INCHEON, SOUTH KOREA - South Korean police on Friday prevented a Christian activist group from sending aid and Bibles to North Korea, the latest evidence Seoul intends to prevent cross-border distributions that have angered Pyongyang.
Voice of the Martyrs Korea, a Seoul-based nongovernmental organization, had planned to float about 500 bottles — filled with rice, vitamins and Bibles — into the North from South Korea's western coast.
The activists were met by about two dozen local police officers, unidentified plainclothes officials, and local residents, who blocked a road near the intended launch site.
A day earlier, North Korea lashed out at conservative activists who for years have floated giant balloons filled with anti-Pyongyang leaflets across the border.
Kim Yo Jong, the powerful sister of North Korean leader Kim Jong Un, said North Korean defectors often involved in such activities are "riff-raffs," "human scum" and "mongrel dogs."
Unless Seoul prevents the launches, she said, North Korea could scrap an inter-Korean agreement to reduce military tensions, and it would completely withdraw from other cooperation arrangements.
Within hours, South Korea's left-leaning government, which desperately wants to improve ties with the North, said it would push for legislation to ban the launches.
The announcement raised concerns about violations of freedom of expression. Many also accused South Korea of being too accommodating to the North.
"It's surprising to hear the South Korean government sound so compliant to Pyongyang immediately after Kim Yo Jong issued threats to Seoul and cast aspersions on defector and human rights groups," said Leif-Eric Easley, a professor of international studies at Ewha Womans University in Seoul.
"[South Korean] President Moon [Jae-in]'s pro-engagement party may control the National Assembly, but legislation to effectively restrict freedom of expression in order to protect the Kim regime from embarrassment would be met with a conservative backlash domestically and criticism from human rights NGOs internationally," he added.
Both conservative and liberal South Korean governments have at times blocked activists from sending provocative leaflets into the North.
The materials often criticize North Korea's human rights record and sometimes include items of value, such as dollar bills or USB flash drives loaded with South Korean dramas.
Usually, officials have cited national security considerations to prohibit the launches. In 2014, North Korean border guards tried to shoot down some of the balloons, resulting in an exchange of gunfire with the South.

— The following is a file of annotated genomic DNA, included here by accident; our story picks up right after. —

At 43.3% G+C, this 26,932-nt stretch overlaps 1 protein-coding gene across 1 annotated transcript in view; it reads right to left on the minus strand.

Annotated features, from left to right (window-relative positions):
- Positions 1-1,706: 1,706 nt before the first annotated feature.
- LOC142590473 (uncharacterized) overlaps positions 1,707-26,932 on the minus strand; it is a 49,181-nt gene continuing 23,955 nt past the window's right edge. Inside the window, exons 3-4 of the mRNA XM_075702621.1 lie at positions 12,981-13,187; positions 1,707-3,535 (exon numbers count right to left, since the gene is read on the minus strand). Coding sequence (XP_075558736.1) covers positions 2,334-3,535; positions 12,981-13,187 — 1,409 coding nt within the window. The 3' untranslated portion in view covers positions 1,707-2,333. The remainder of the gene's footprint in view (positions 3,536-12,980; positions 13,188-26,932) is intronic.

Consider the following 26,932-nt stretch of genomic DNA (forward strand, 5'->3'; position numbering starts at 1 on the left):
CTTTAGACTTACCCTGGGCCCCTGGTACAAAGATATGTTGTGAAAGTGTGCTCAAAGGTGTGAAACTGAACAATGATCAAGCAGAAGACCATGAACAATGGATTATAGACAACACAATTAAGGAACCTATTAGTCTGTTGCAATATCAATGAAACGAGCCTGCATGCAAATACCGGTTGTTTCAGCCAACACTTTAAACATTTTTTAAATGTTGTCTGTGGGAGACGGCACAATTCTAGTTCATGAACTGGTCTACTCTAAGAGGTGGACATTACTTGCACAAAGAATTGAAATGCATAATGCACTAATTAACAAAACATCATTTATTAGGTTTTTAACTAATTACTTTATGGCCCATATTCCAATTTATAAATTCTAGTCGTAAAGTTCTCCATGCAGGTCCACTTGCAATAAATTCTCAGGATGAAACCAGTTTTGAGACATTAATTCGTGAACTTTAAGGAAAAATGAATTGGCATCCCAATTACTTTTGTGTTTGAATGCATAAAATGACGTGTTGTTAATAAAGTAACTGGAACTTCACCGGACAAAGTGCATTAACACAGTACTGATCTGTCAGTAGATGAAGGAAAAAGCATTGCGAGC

But South Korean officials this week have given varying justifications for their opposition. The leaflet distribution, they said, not only causes tensions but also creates environmental pollution and upsets local residents.
They also have cited a 2018 inter-Korean agreement in which both sides agreed to stop tension-causing activities, including distribution of leaflets, along their border area.
The police who blocked Friday's launch cited objections from locals, who said they were concerned the move could heighten inter-Korean tensions.
"They were stopping the launch on the grounds that the property owner changed his mind and no longer wanted to permit access," said Pastor Eric Foley, CEO of Voice of the Martyrs Korea.
It is not clear how the locals knew to show up with police, since the group had not publicized their activities ahead of time. However, Foley said he notified authorities the night before of his intended launch.
The Voice of the Martyrs Korea did not intend to launch balloons. Instead, the NGO planned to toss plastic bottles into the water, allowing sea currents to carry the items into the North.
The group's bottles are viewed as less provocative than the actions of many groups, since they do not contain any anti-North Korea materials. Foley concedes, though, North Koreans could be punished if caught in possession of a Bible.
North Korea's constitution in theory guarantees freedom of religion. But in reality, all religious activity is tightly regulated, and religious activities outside of state control are treated as a national security threat.
Foley and other activists say they have no plans to stop the launches. He did say he was concerned because this is the first time one of his bottle launches had been blocked.
It is not clear what type of activities South Korea's government intends to outlaw or what the punishment would be for violating the rules.
The Moon government has long discouraged actions that create inter-Korean tensions, especially as Seoul's outreach to Pyongyang has become endangered.
The leaders of North and South Korea held three summits in 2018, signing a series of statements meant to decrease tension and expand cooperation.
But progress on implementing the agreements has stalled, in large part because of the lack of progress in North Korea's nuclear talks with the United States.
In recent months, North Korea has escalated its verbal attacks on the South, accusing Seoul of prioritizing its relationship with Washington over Pyongyang.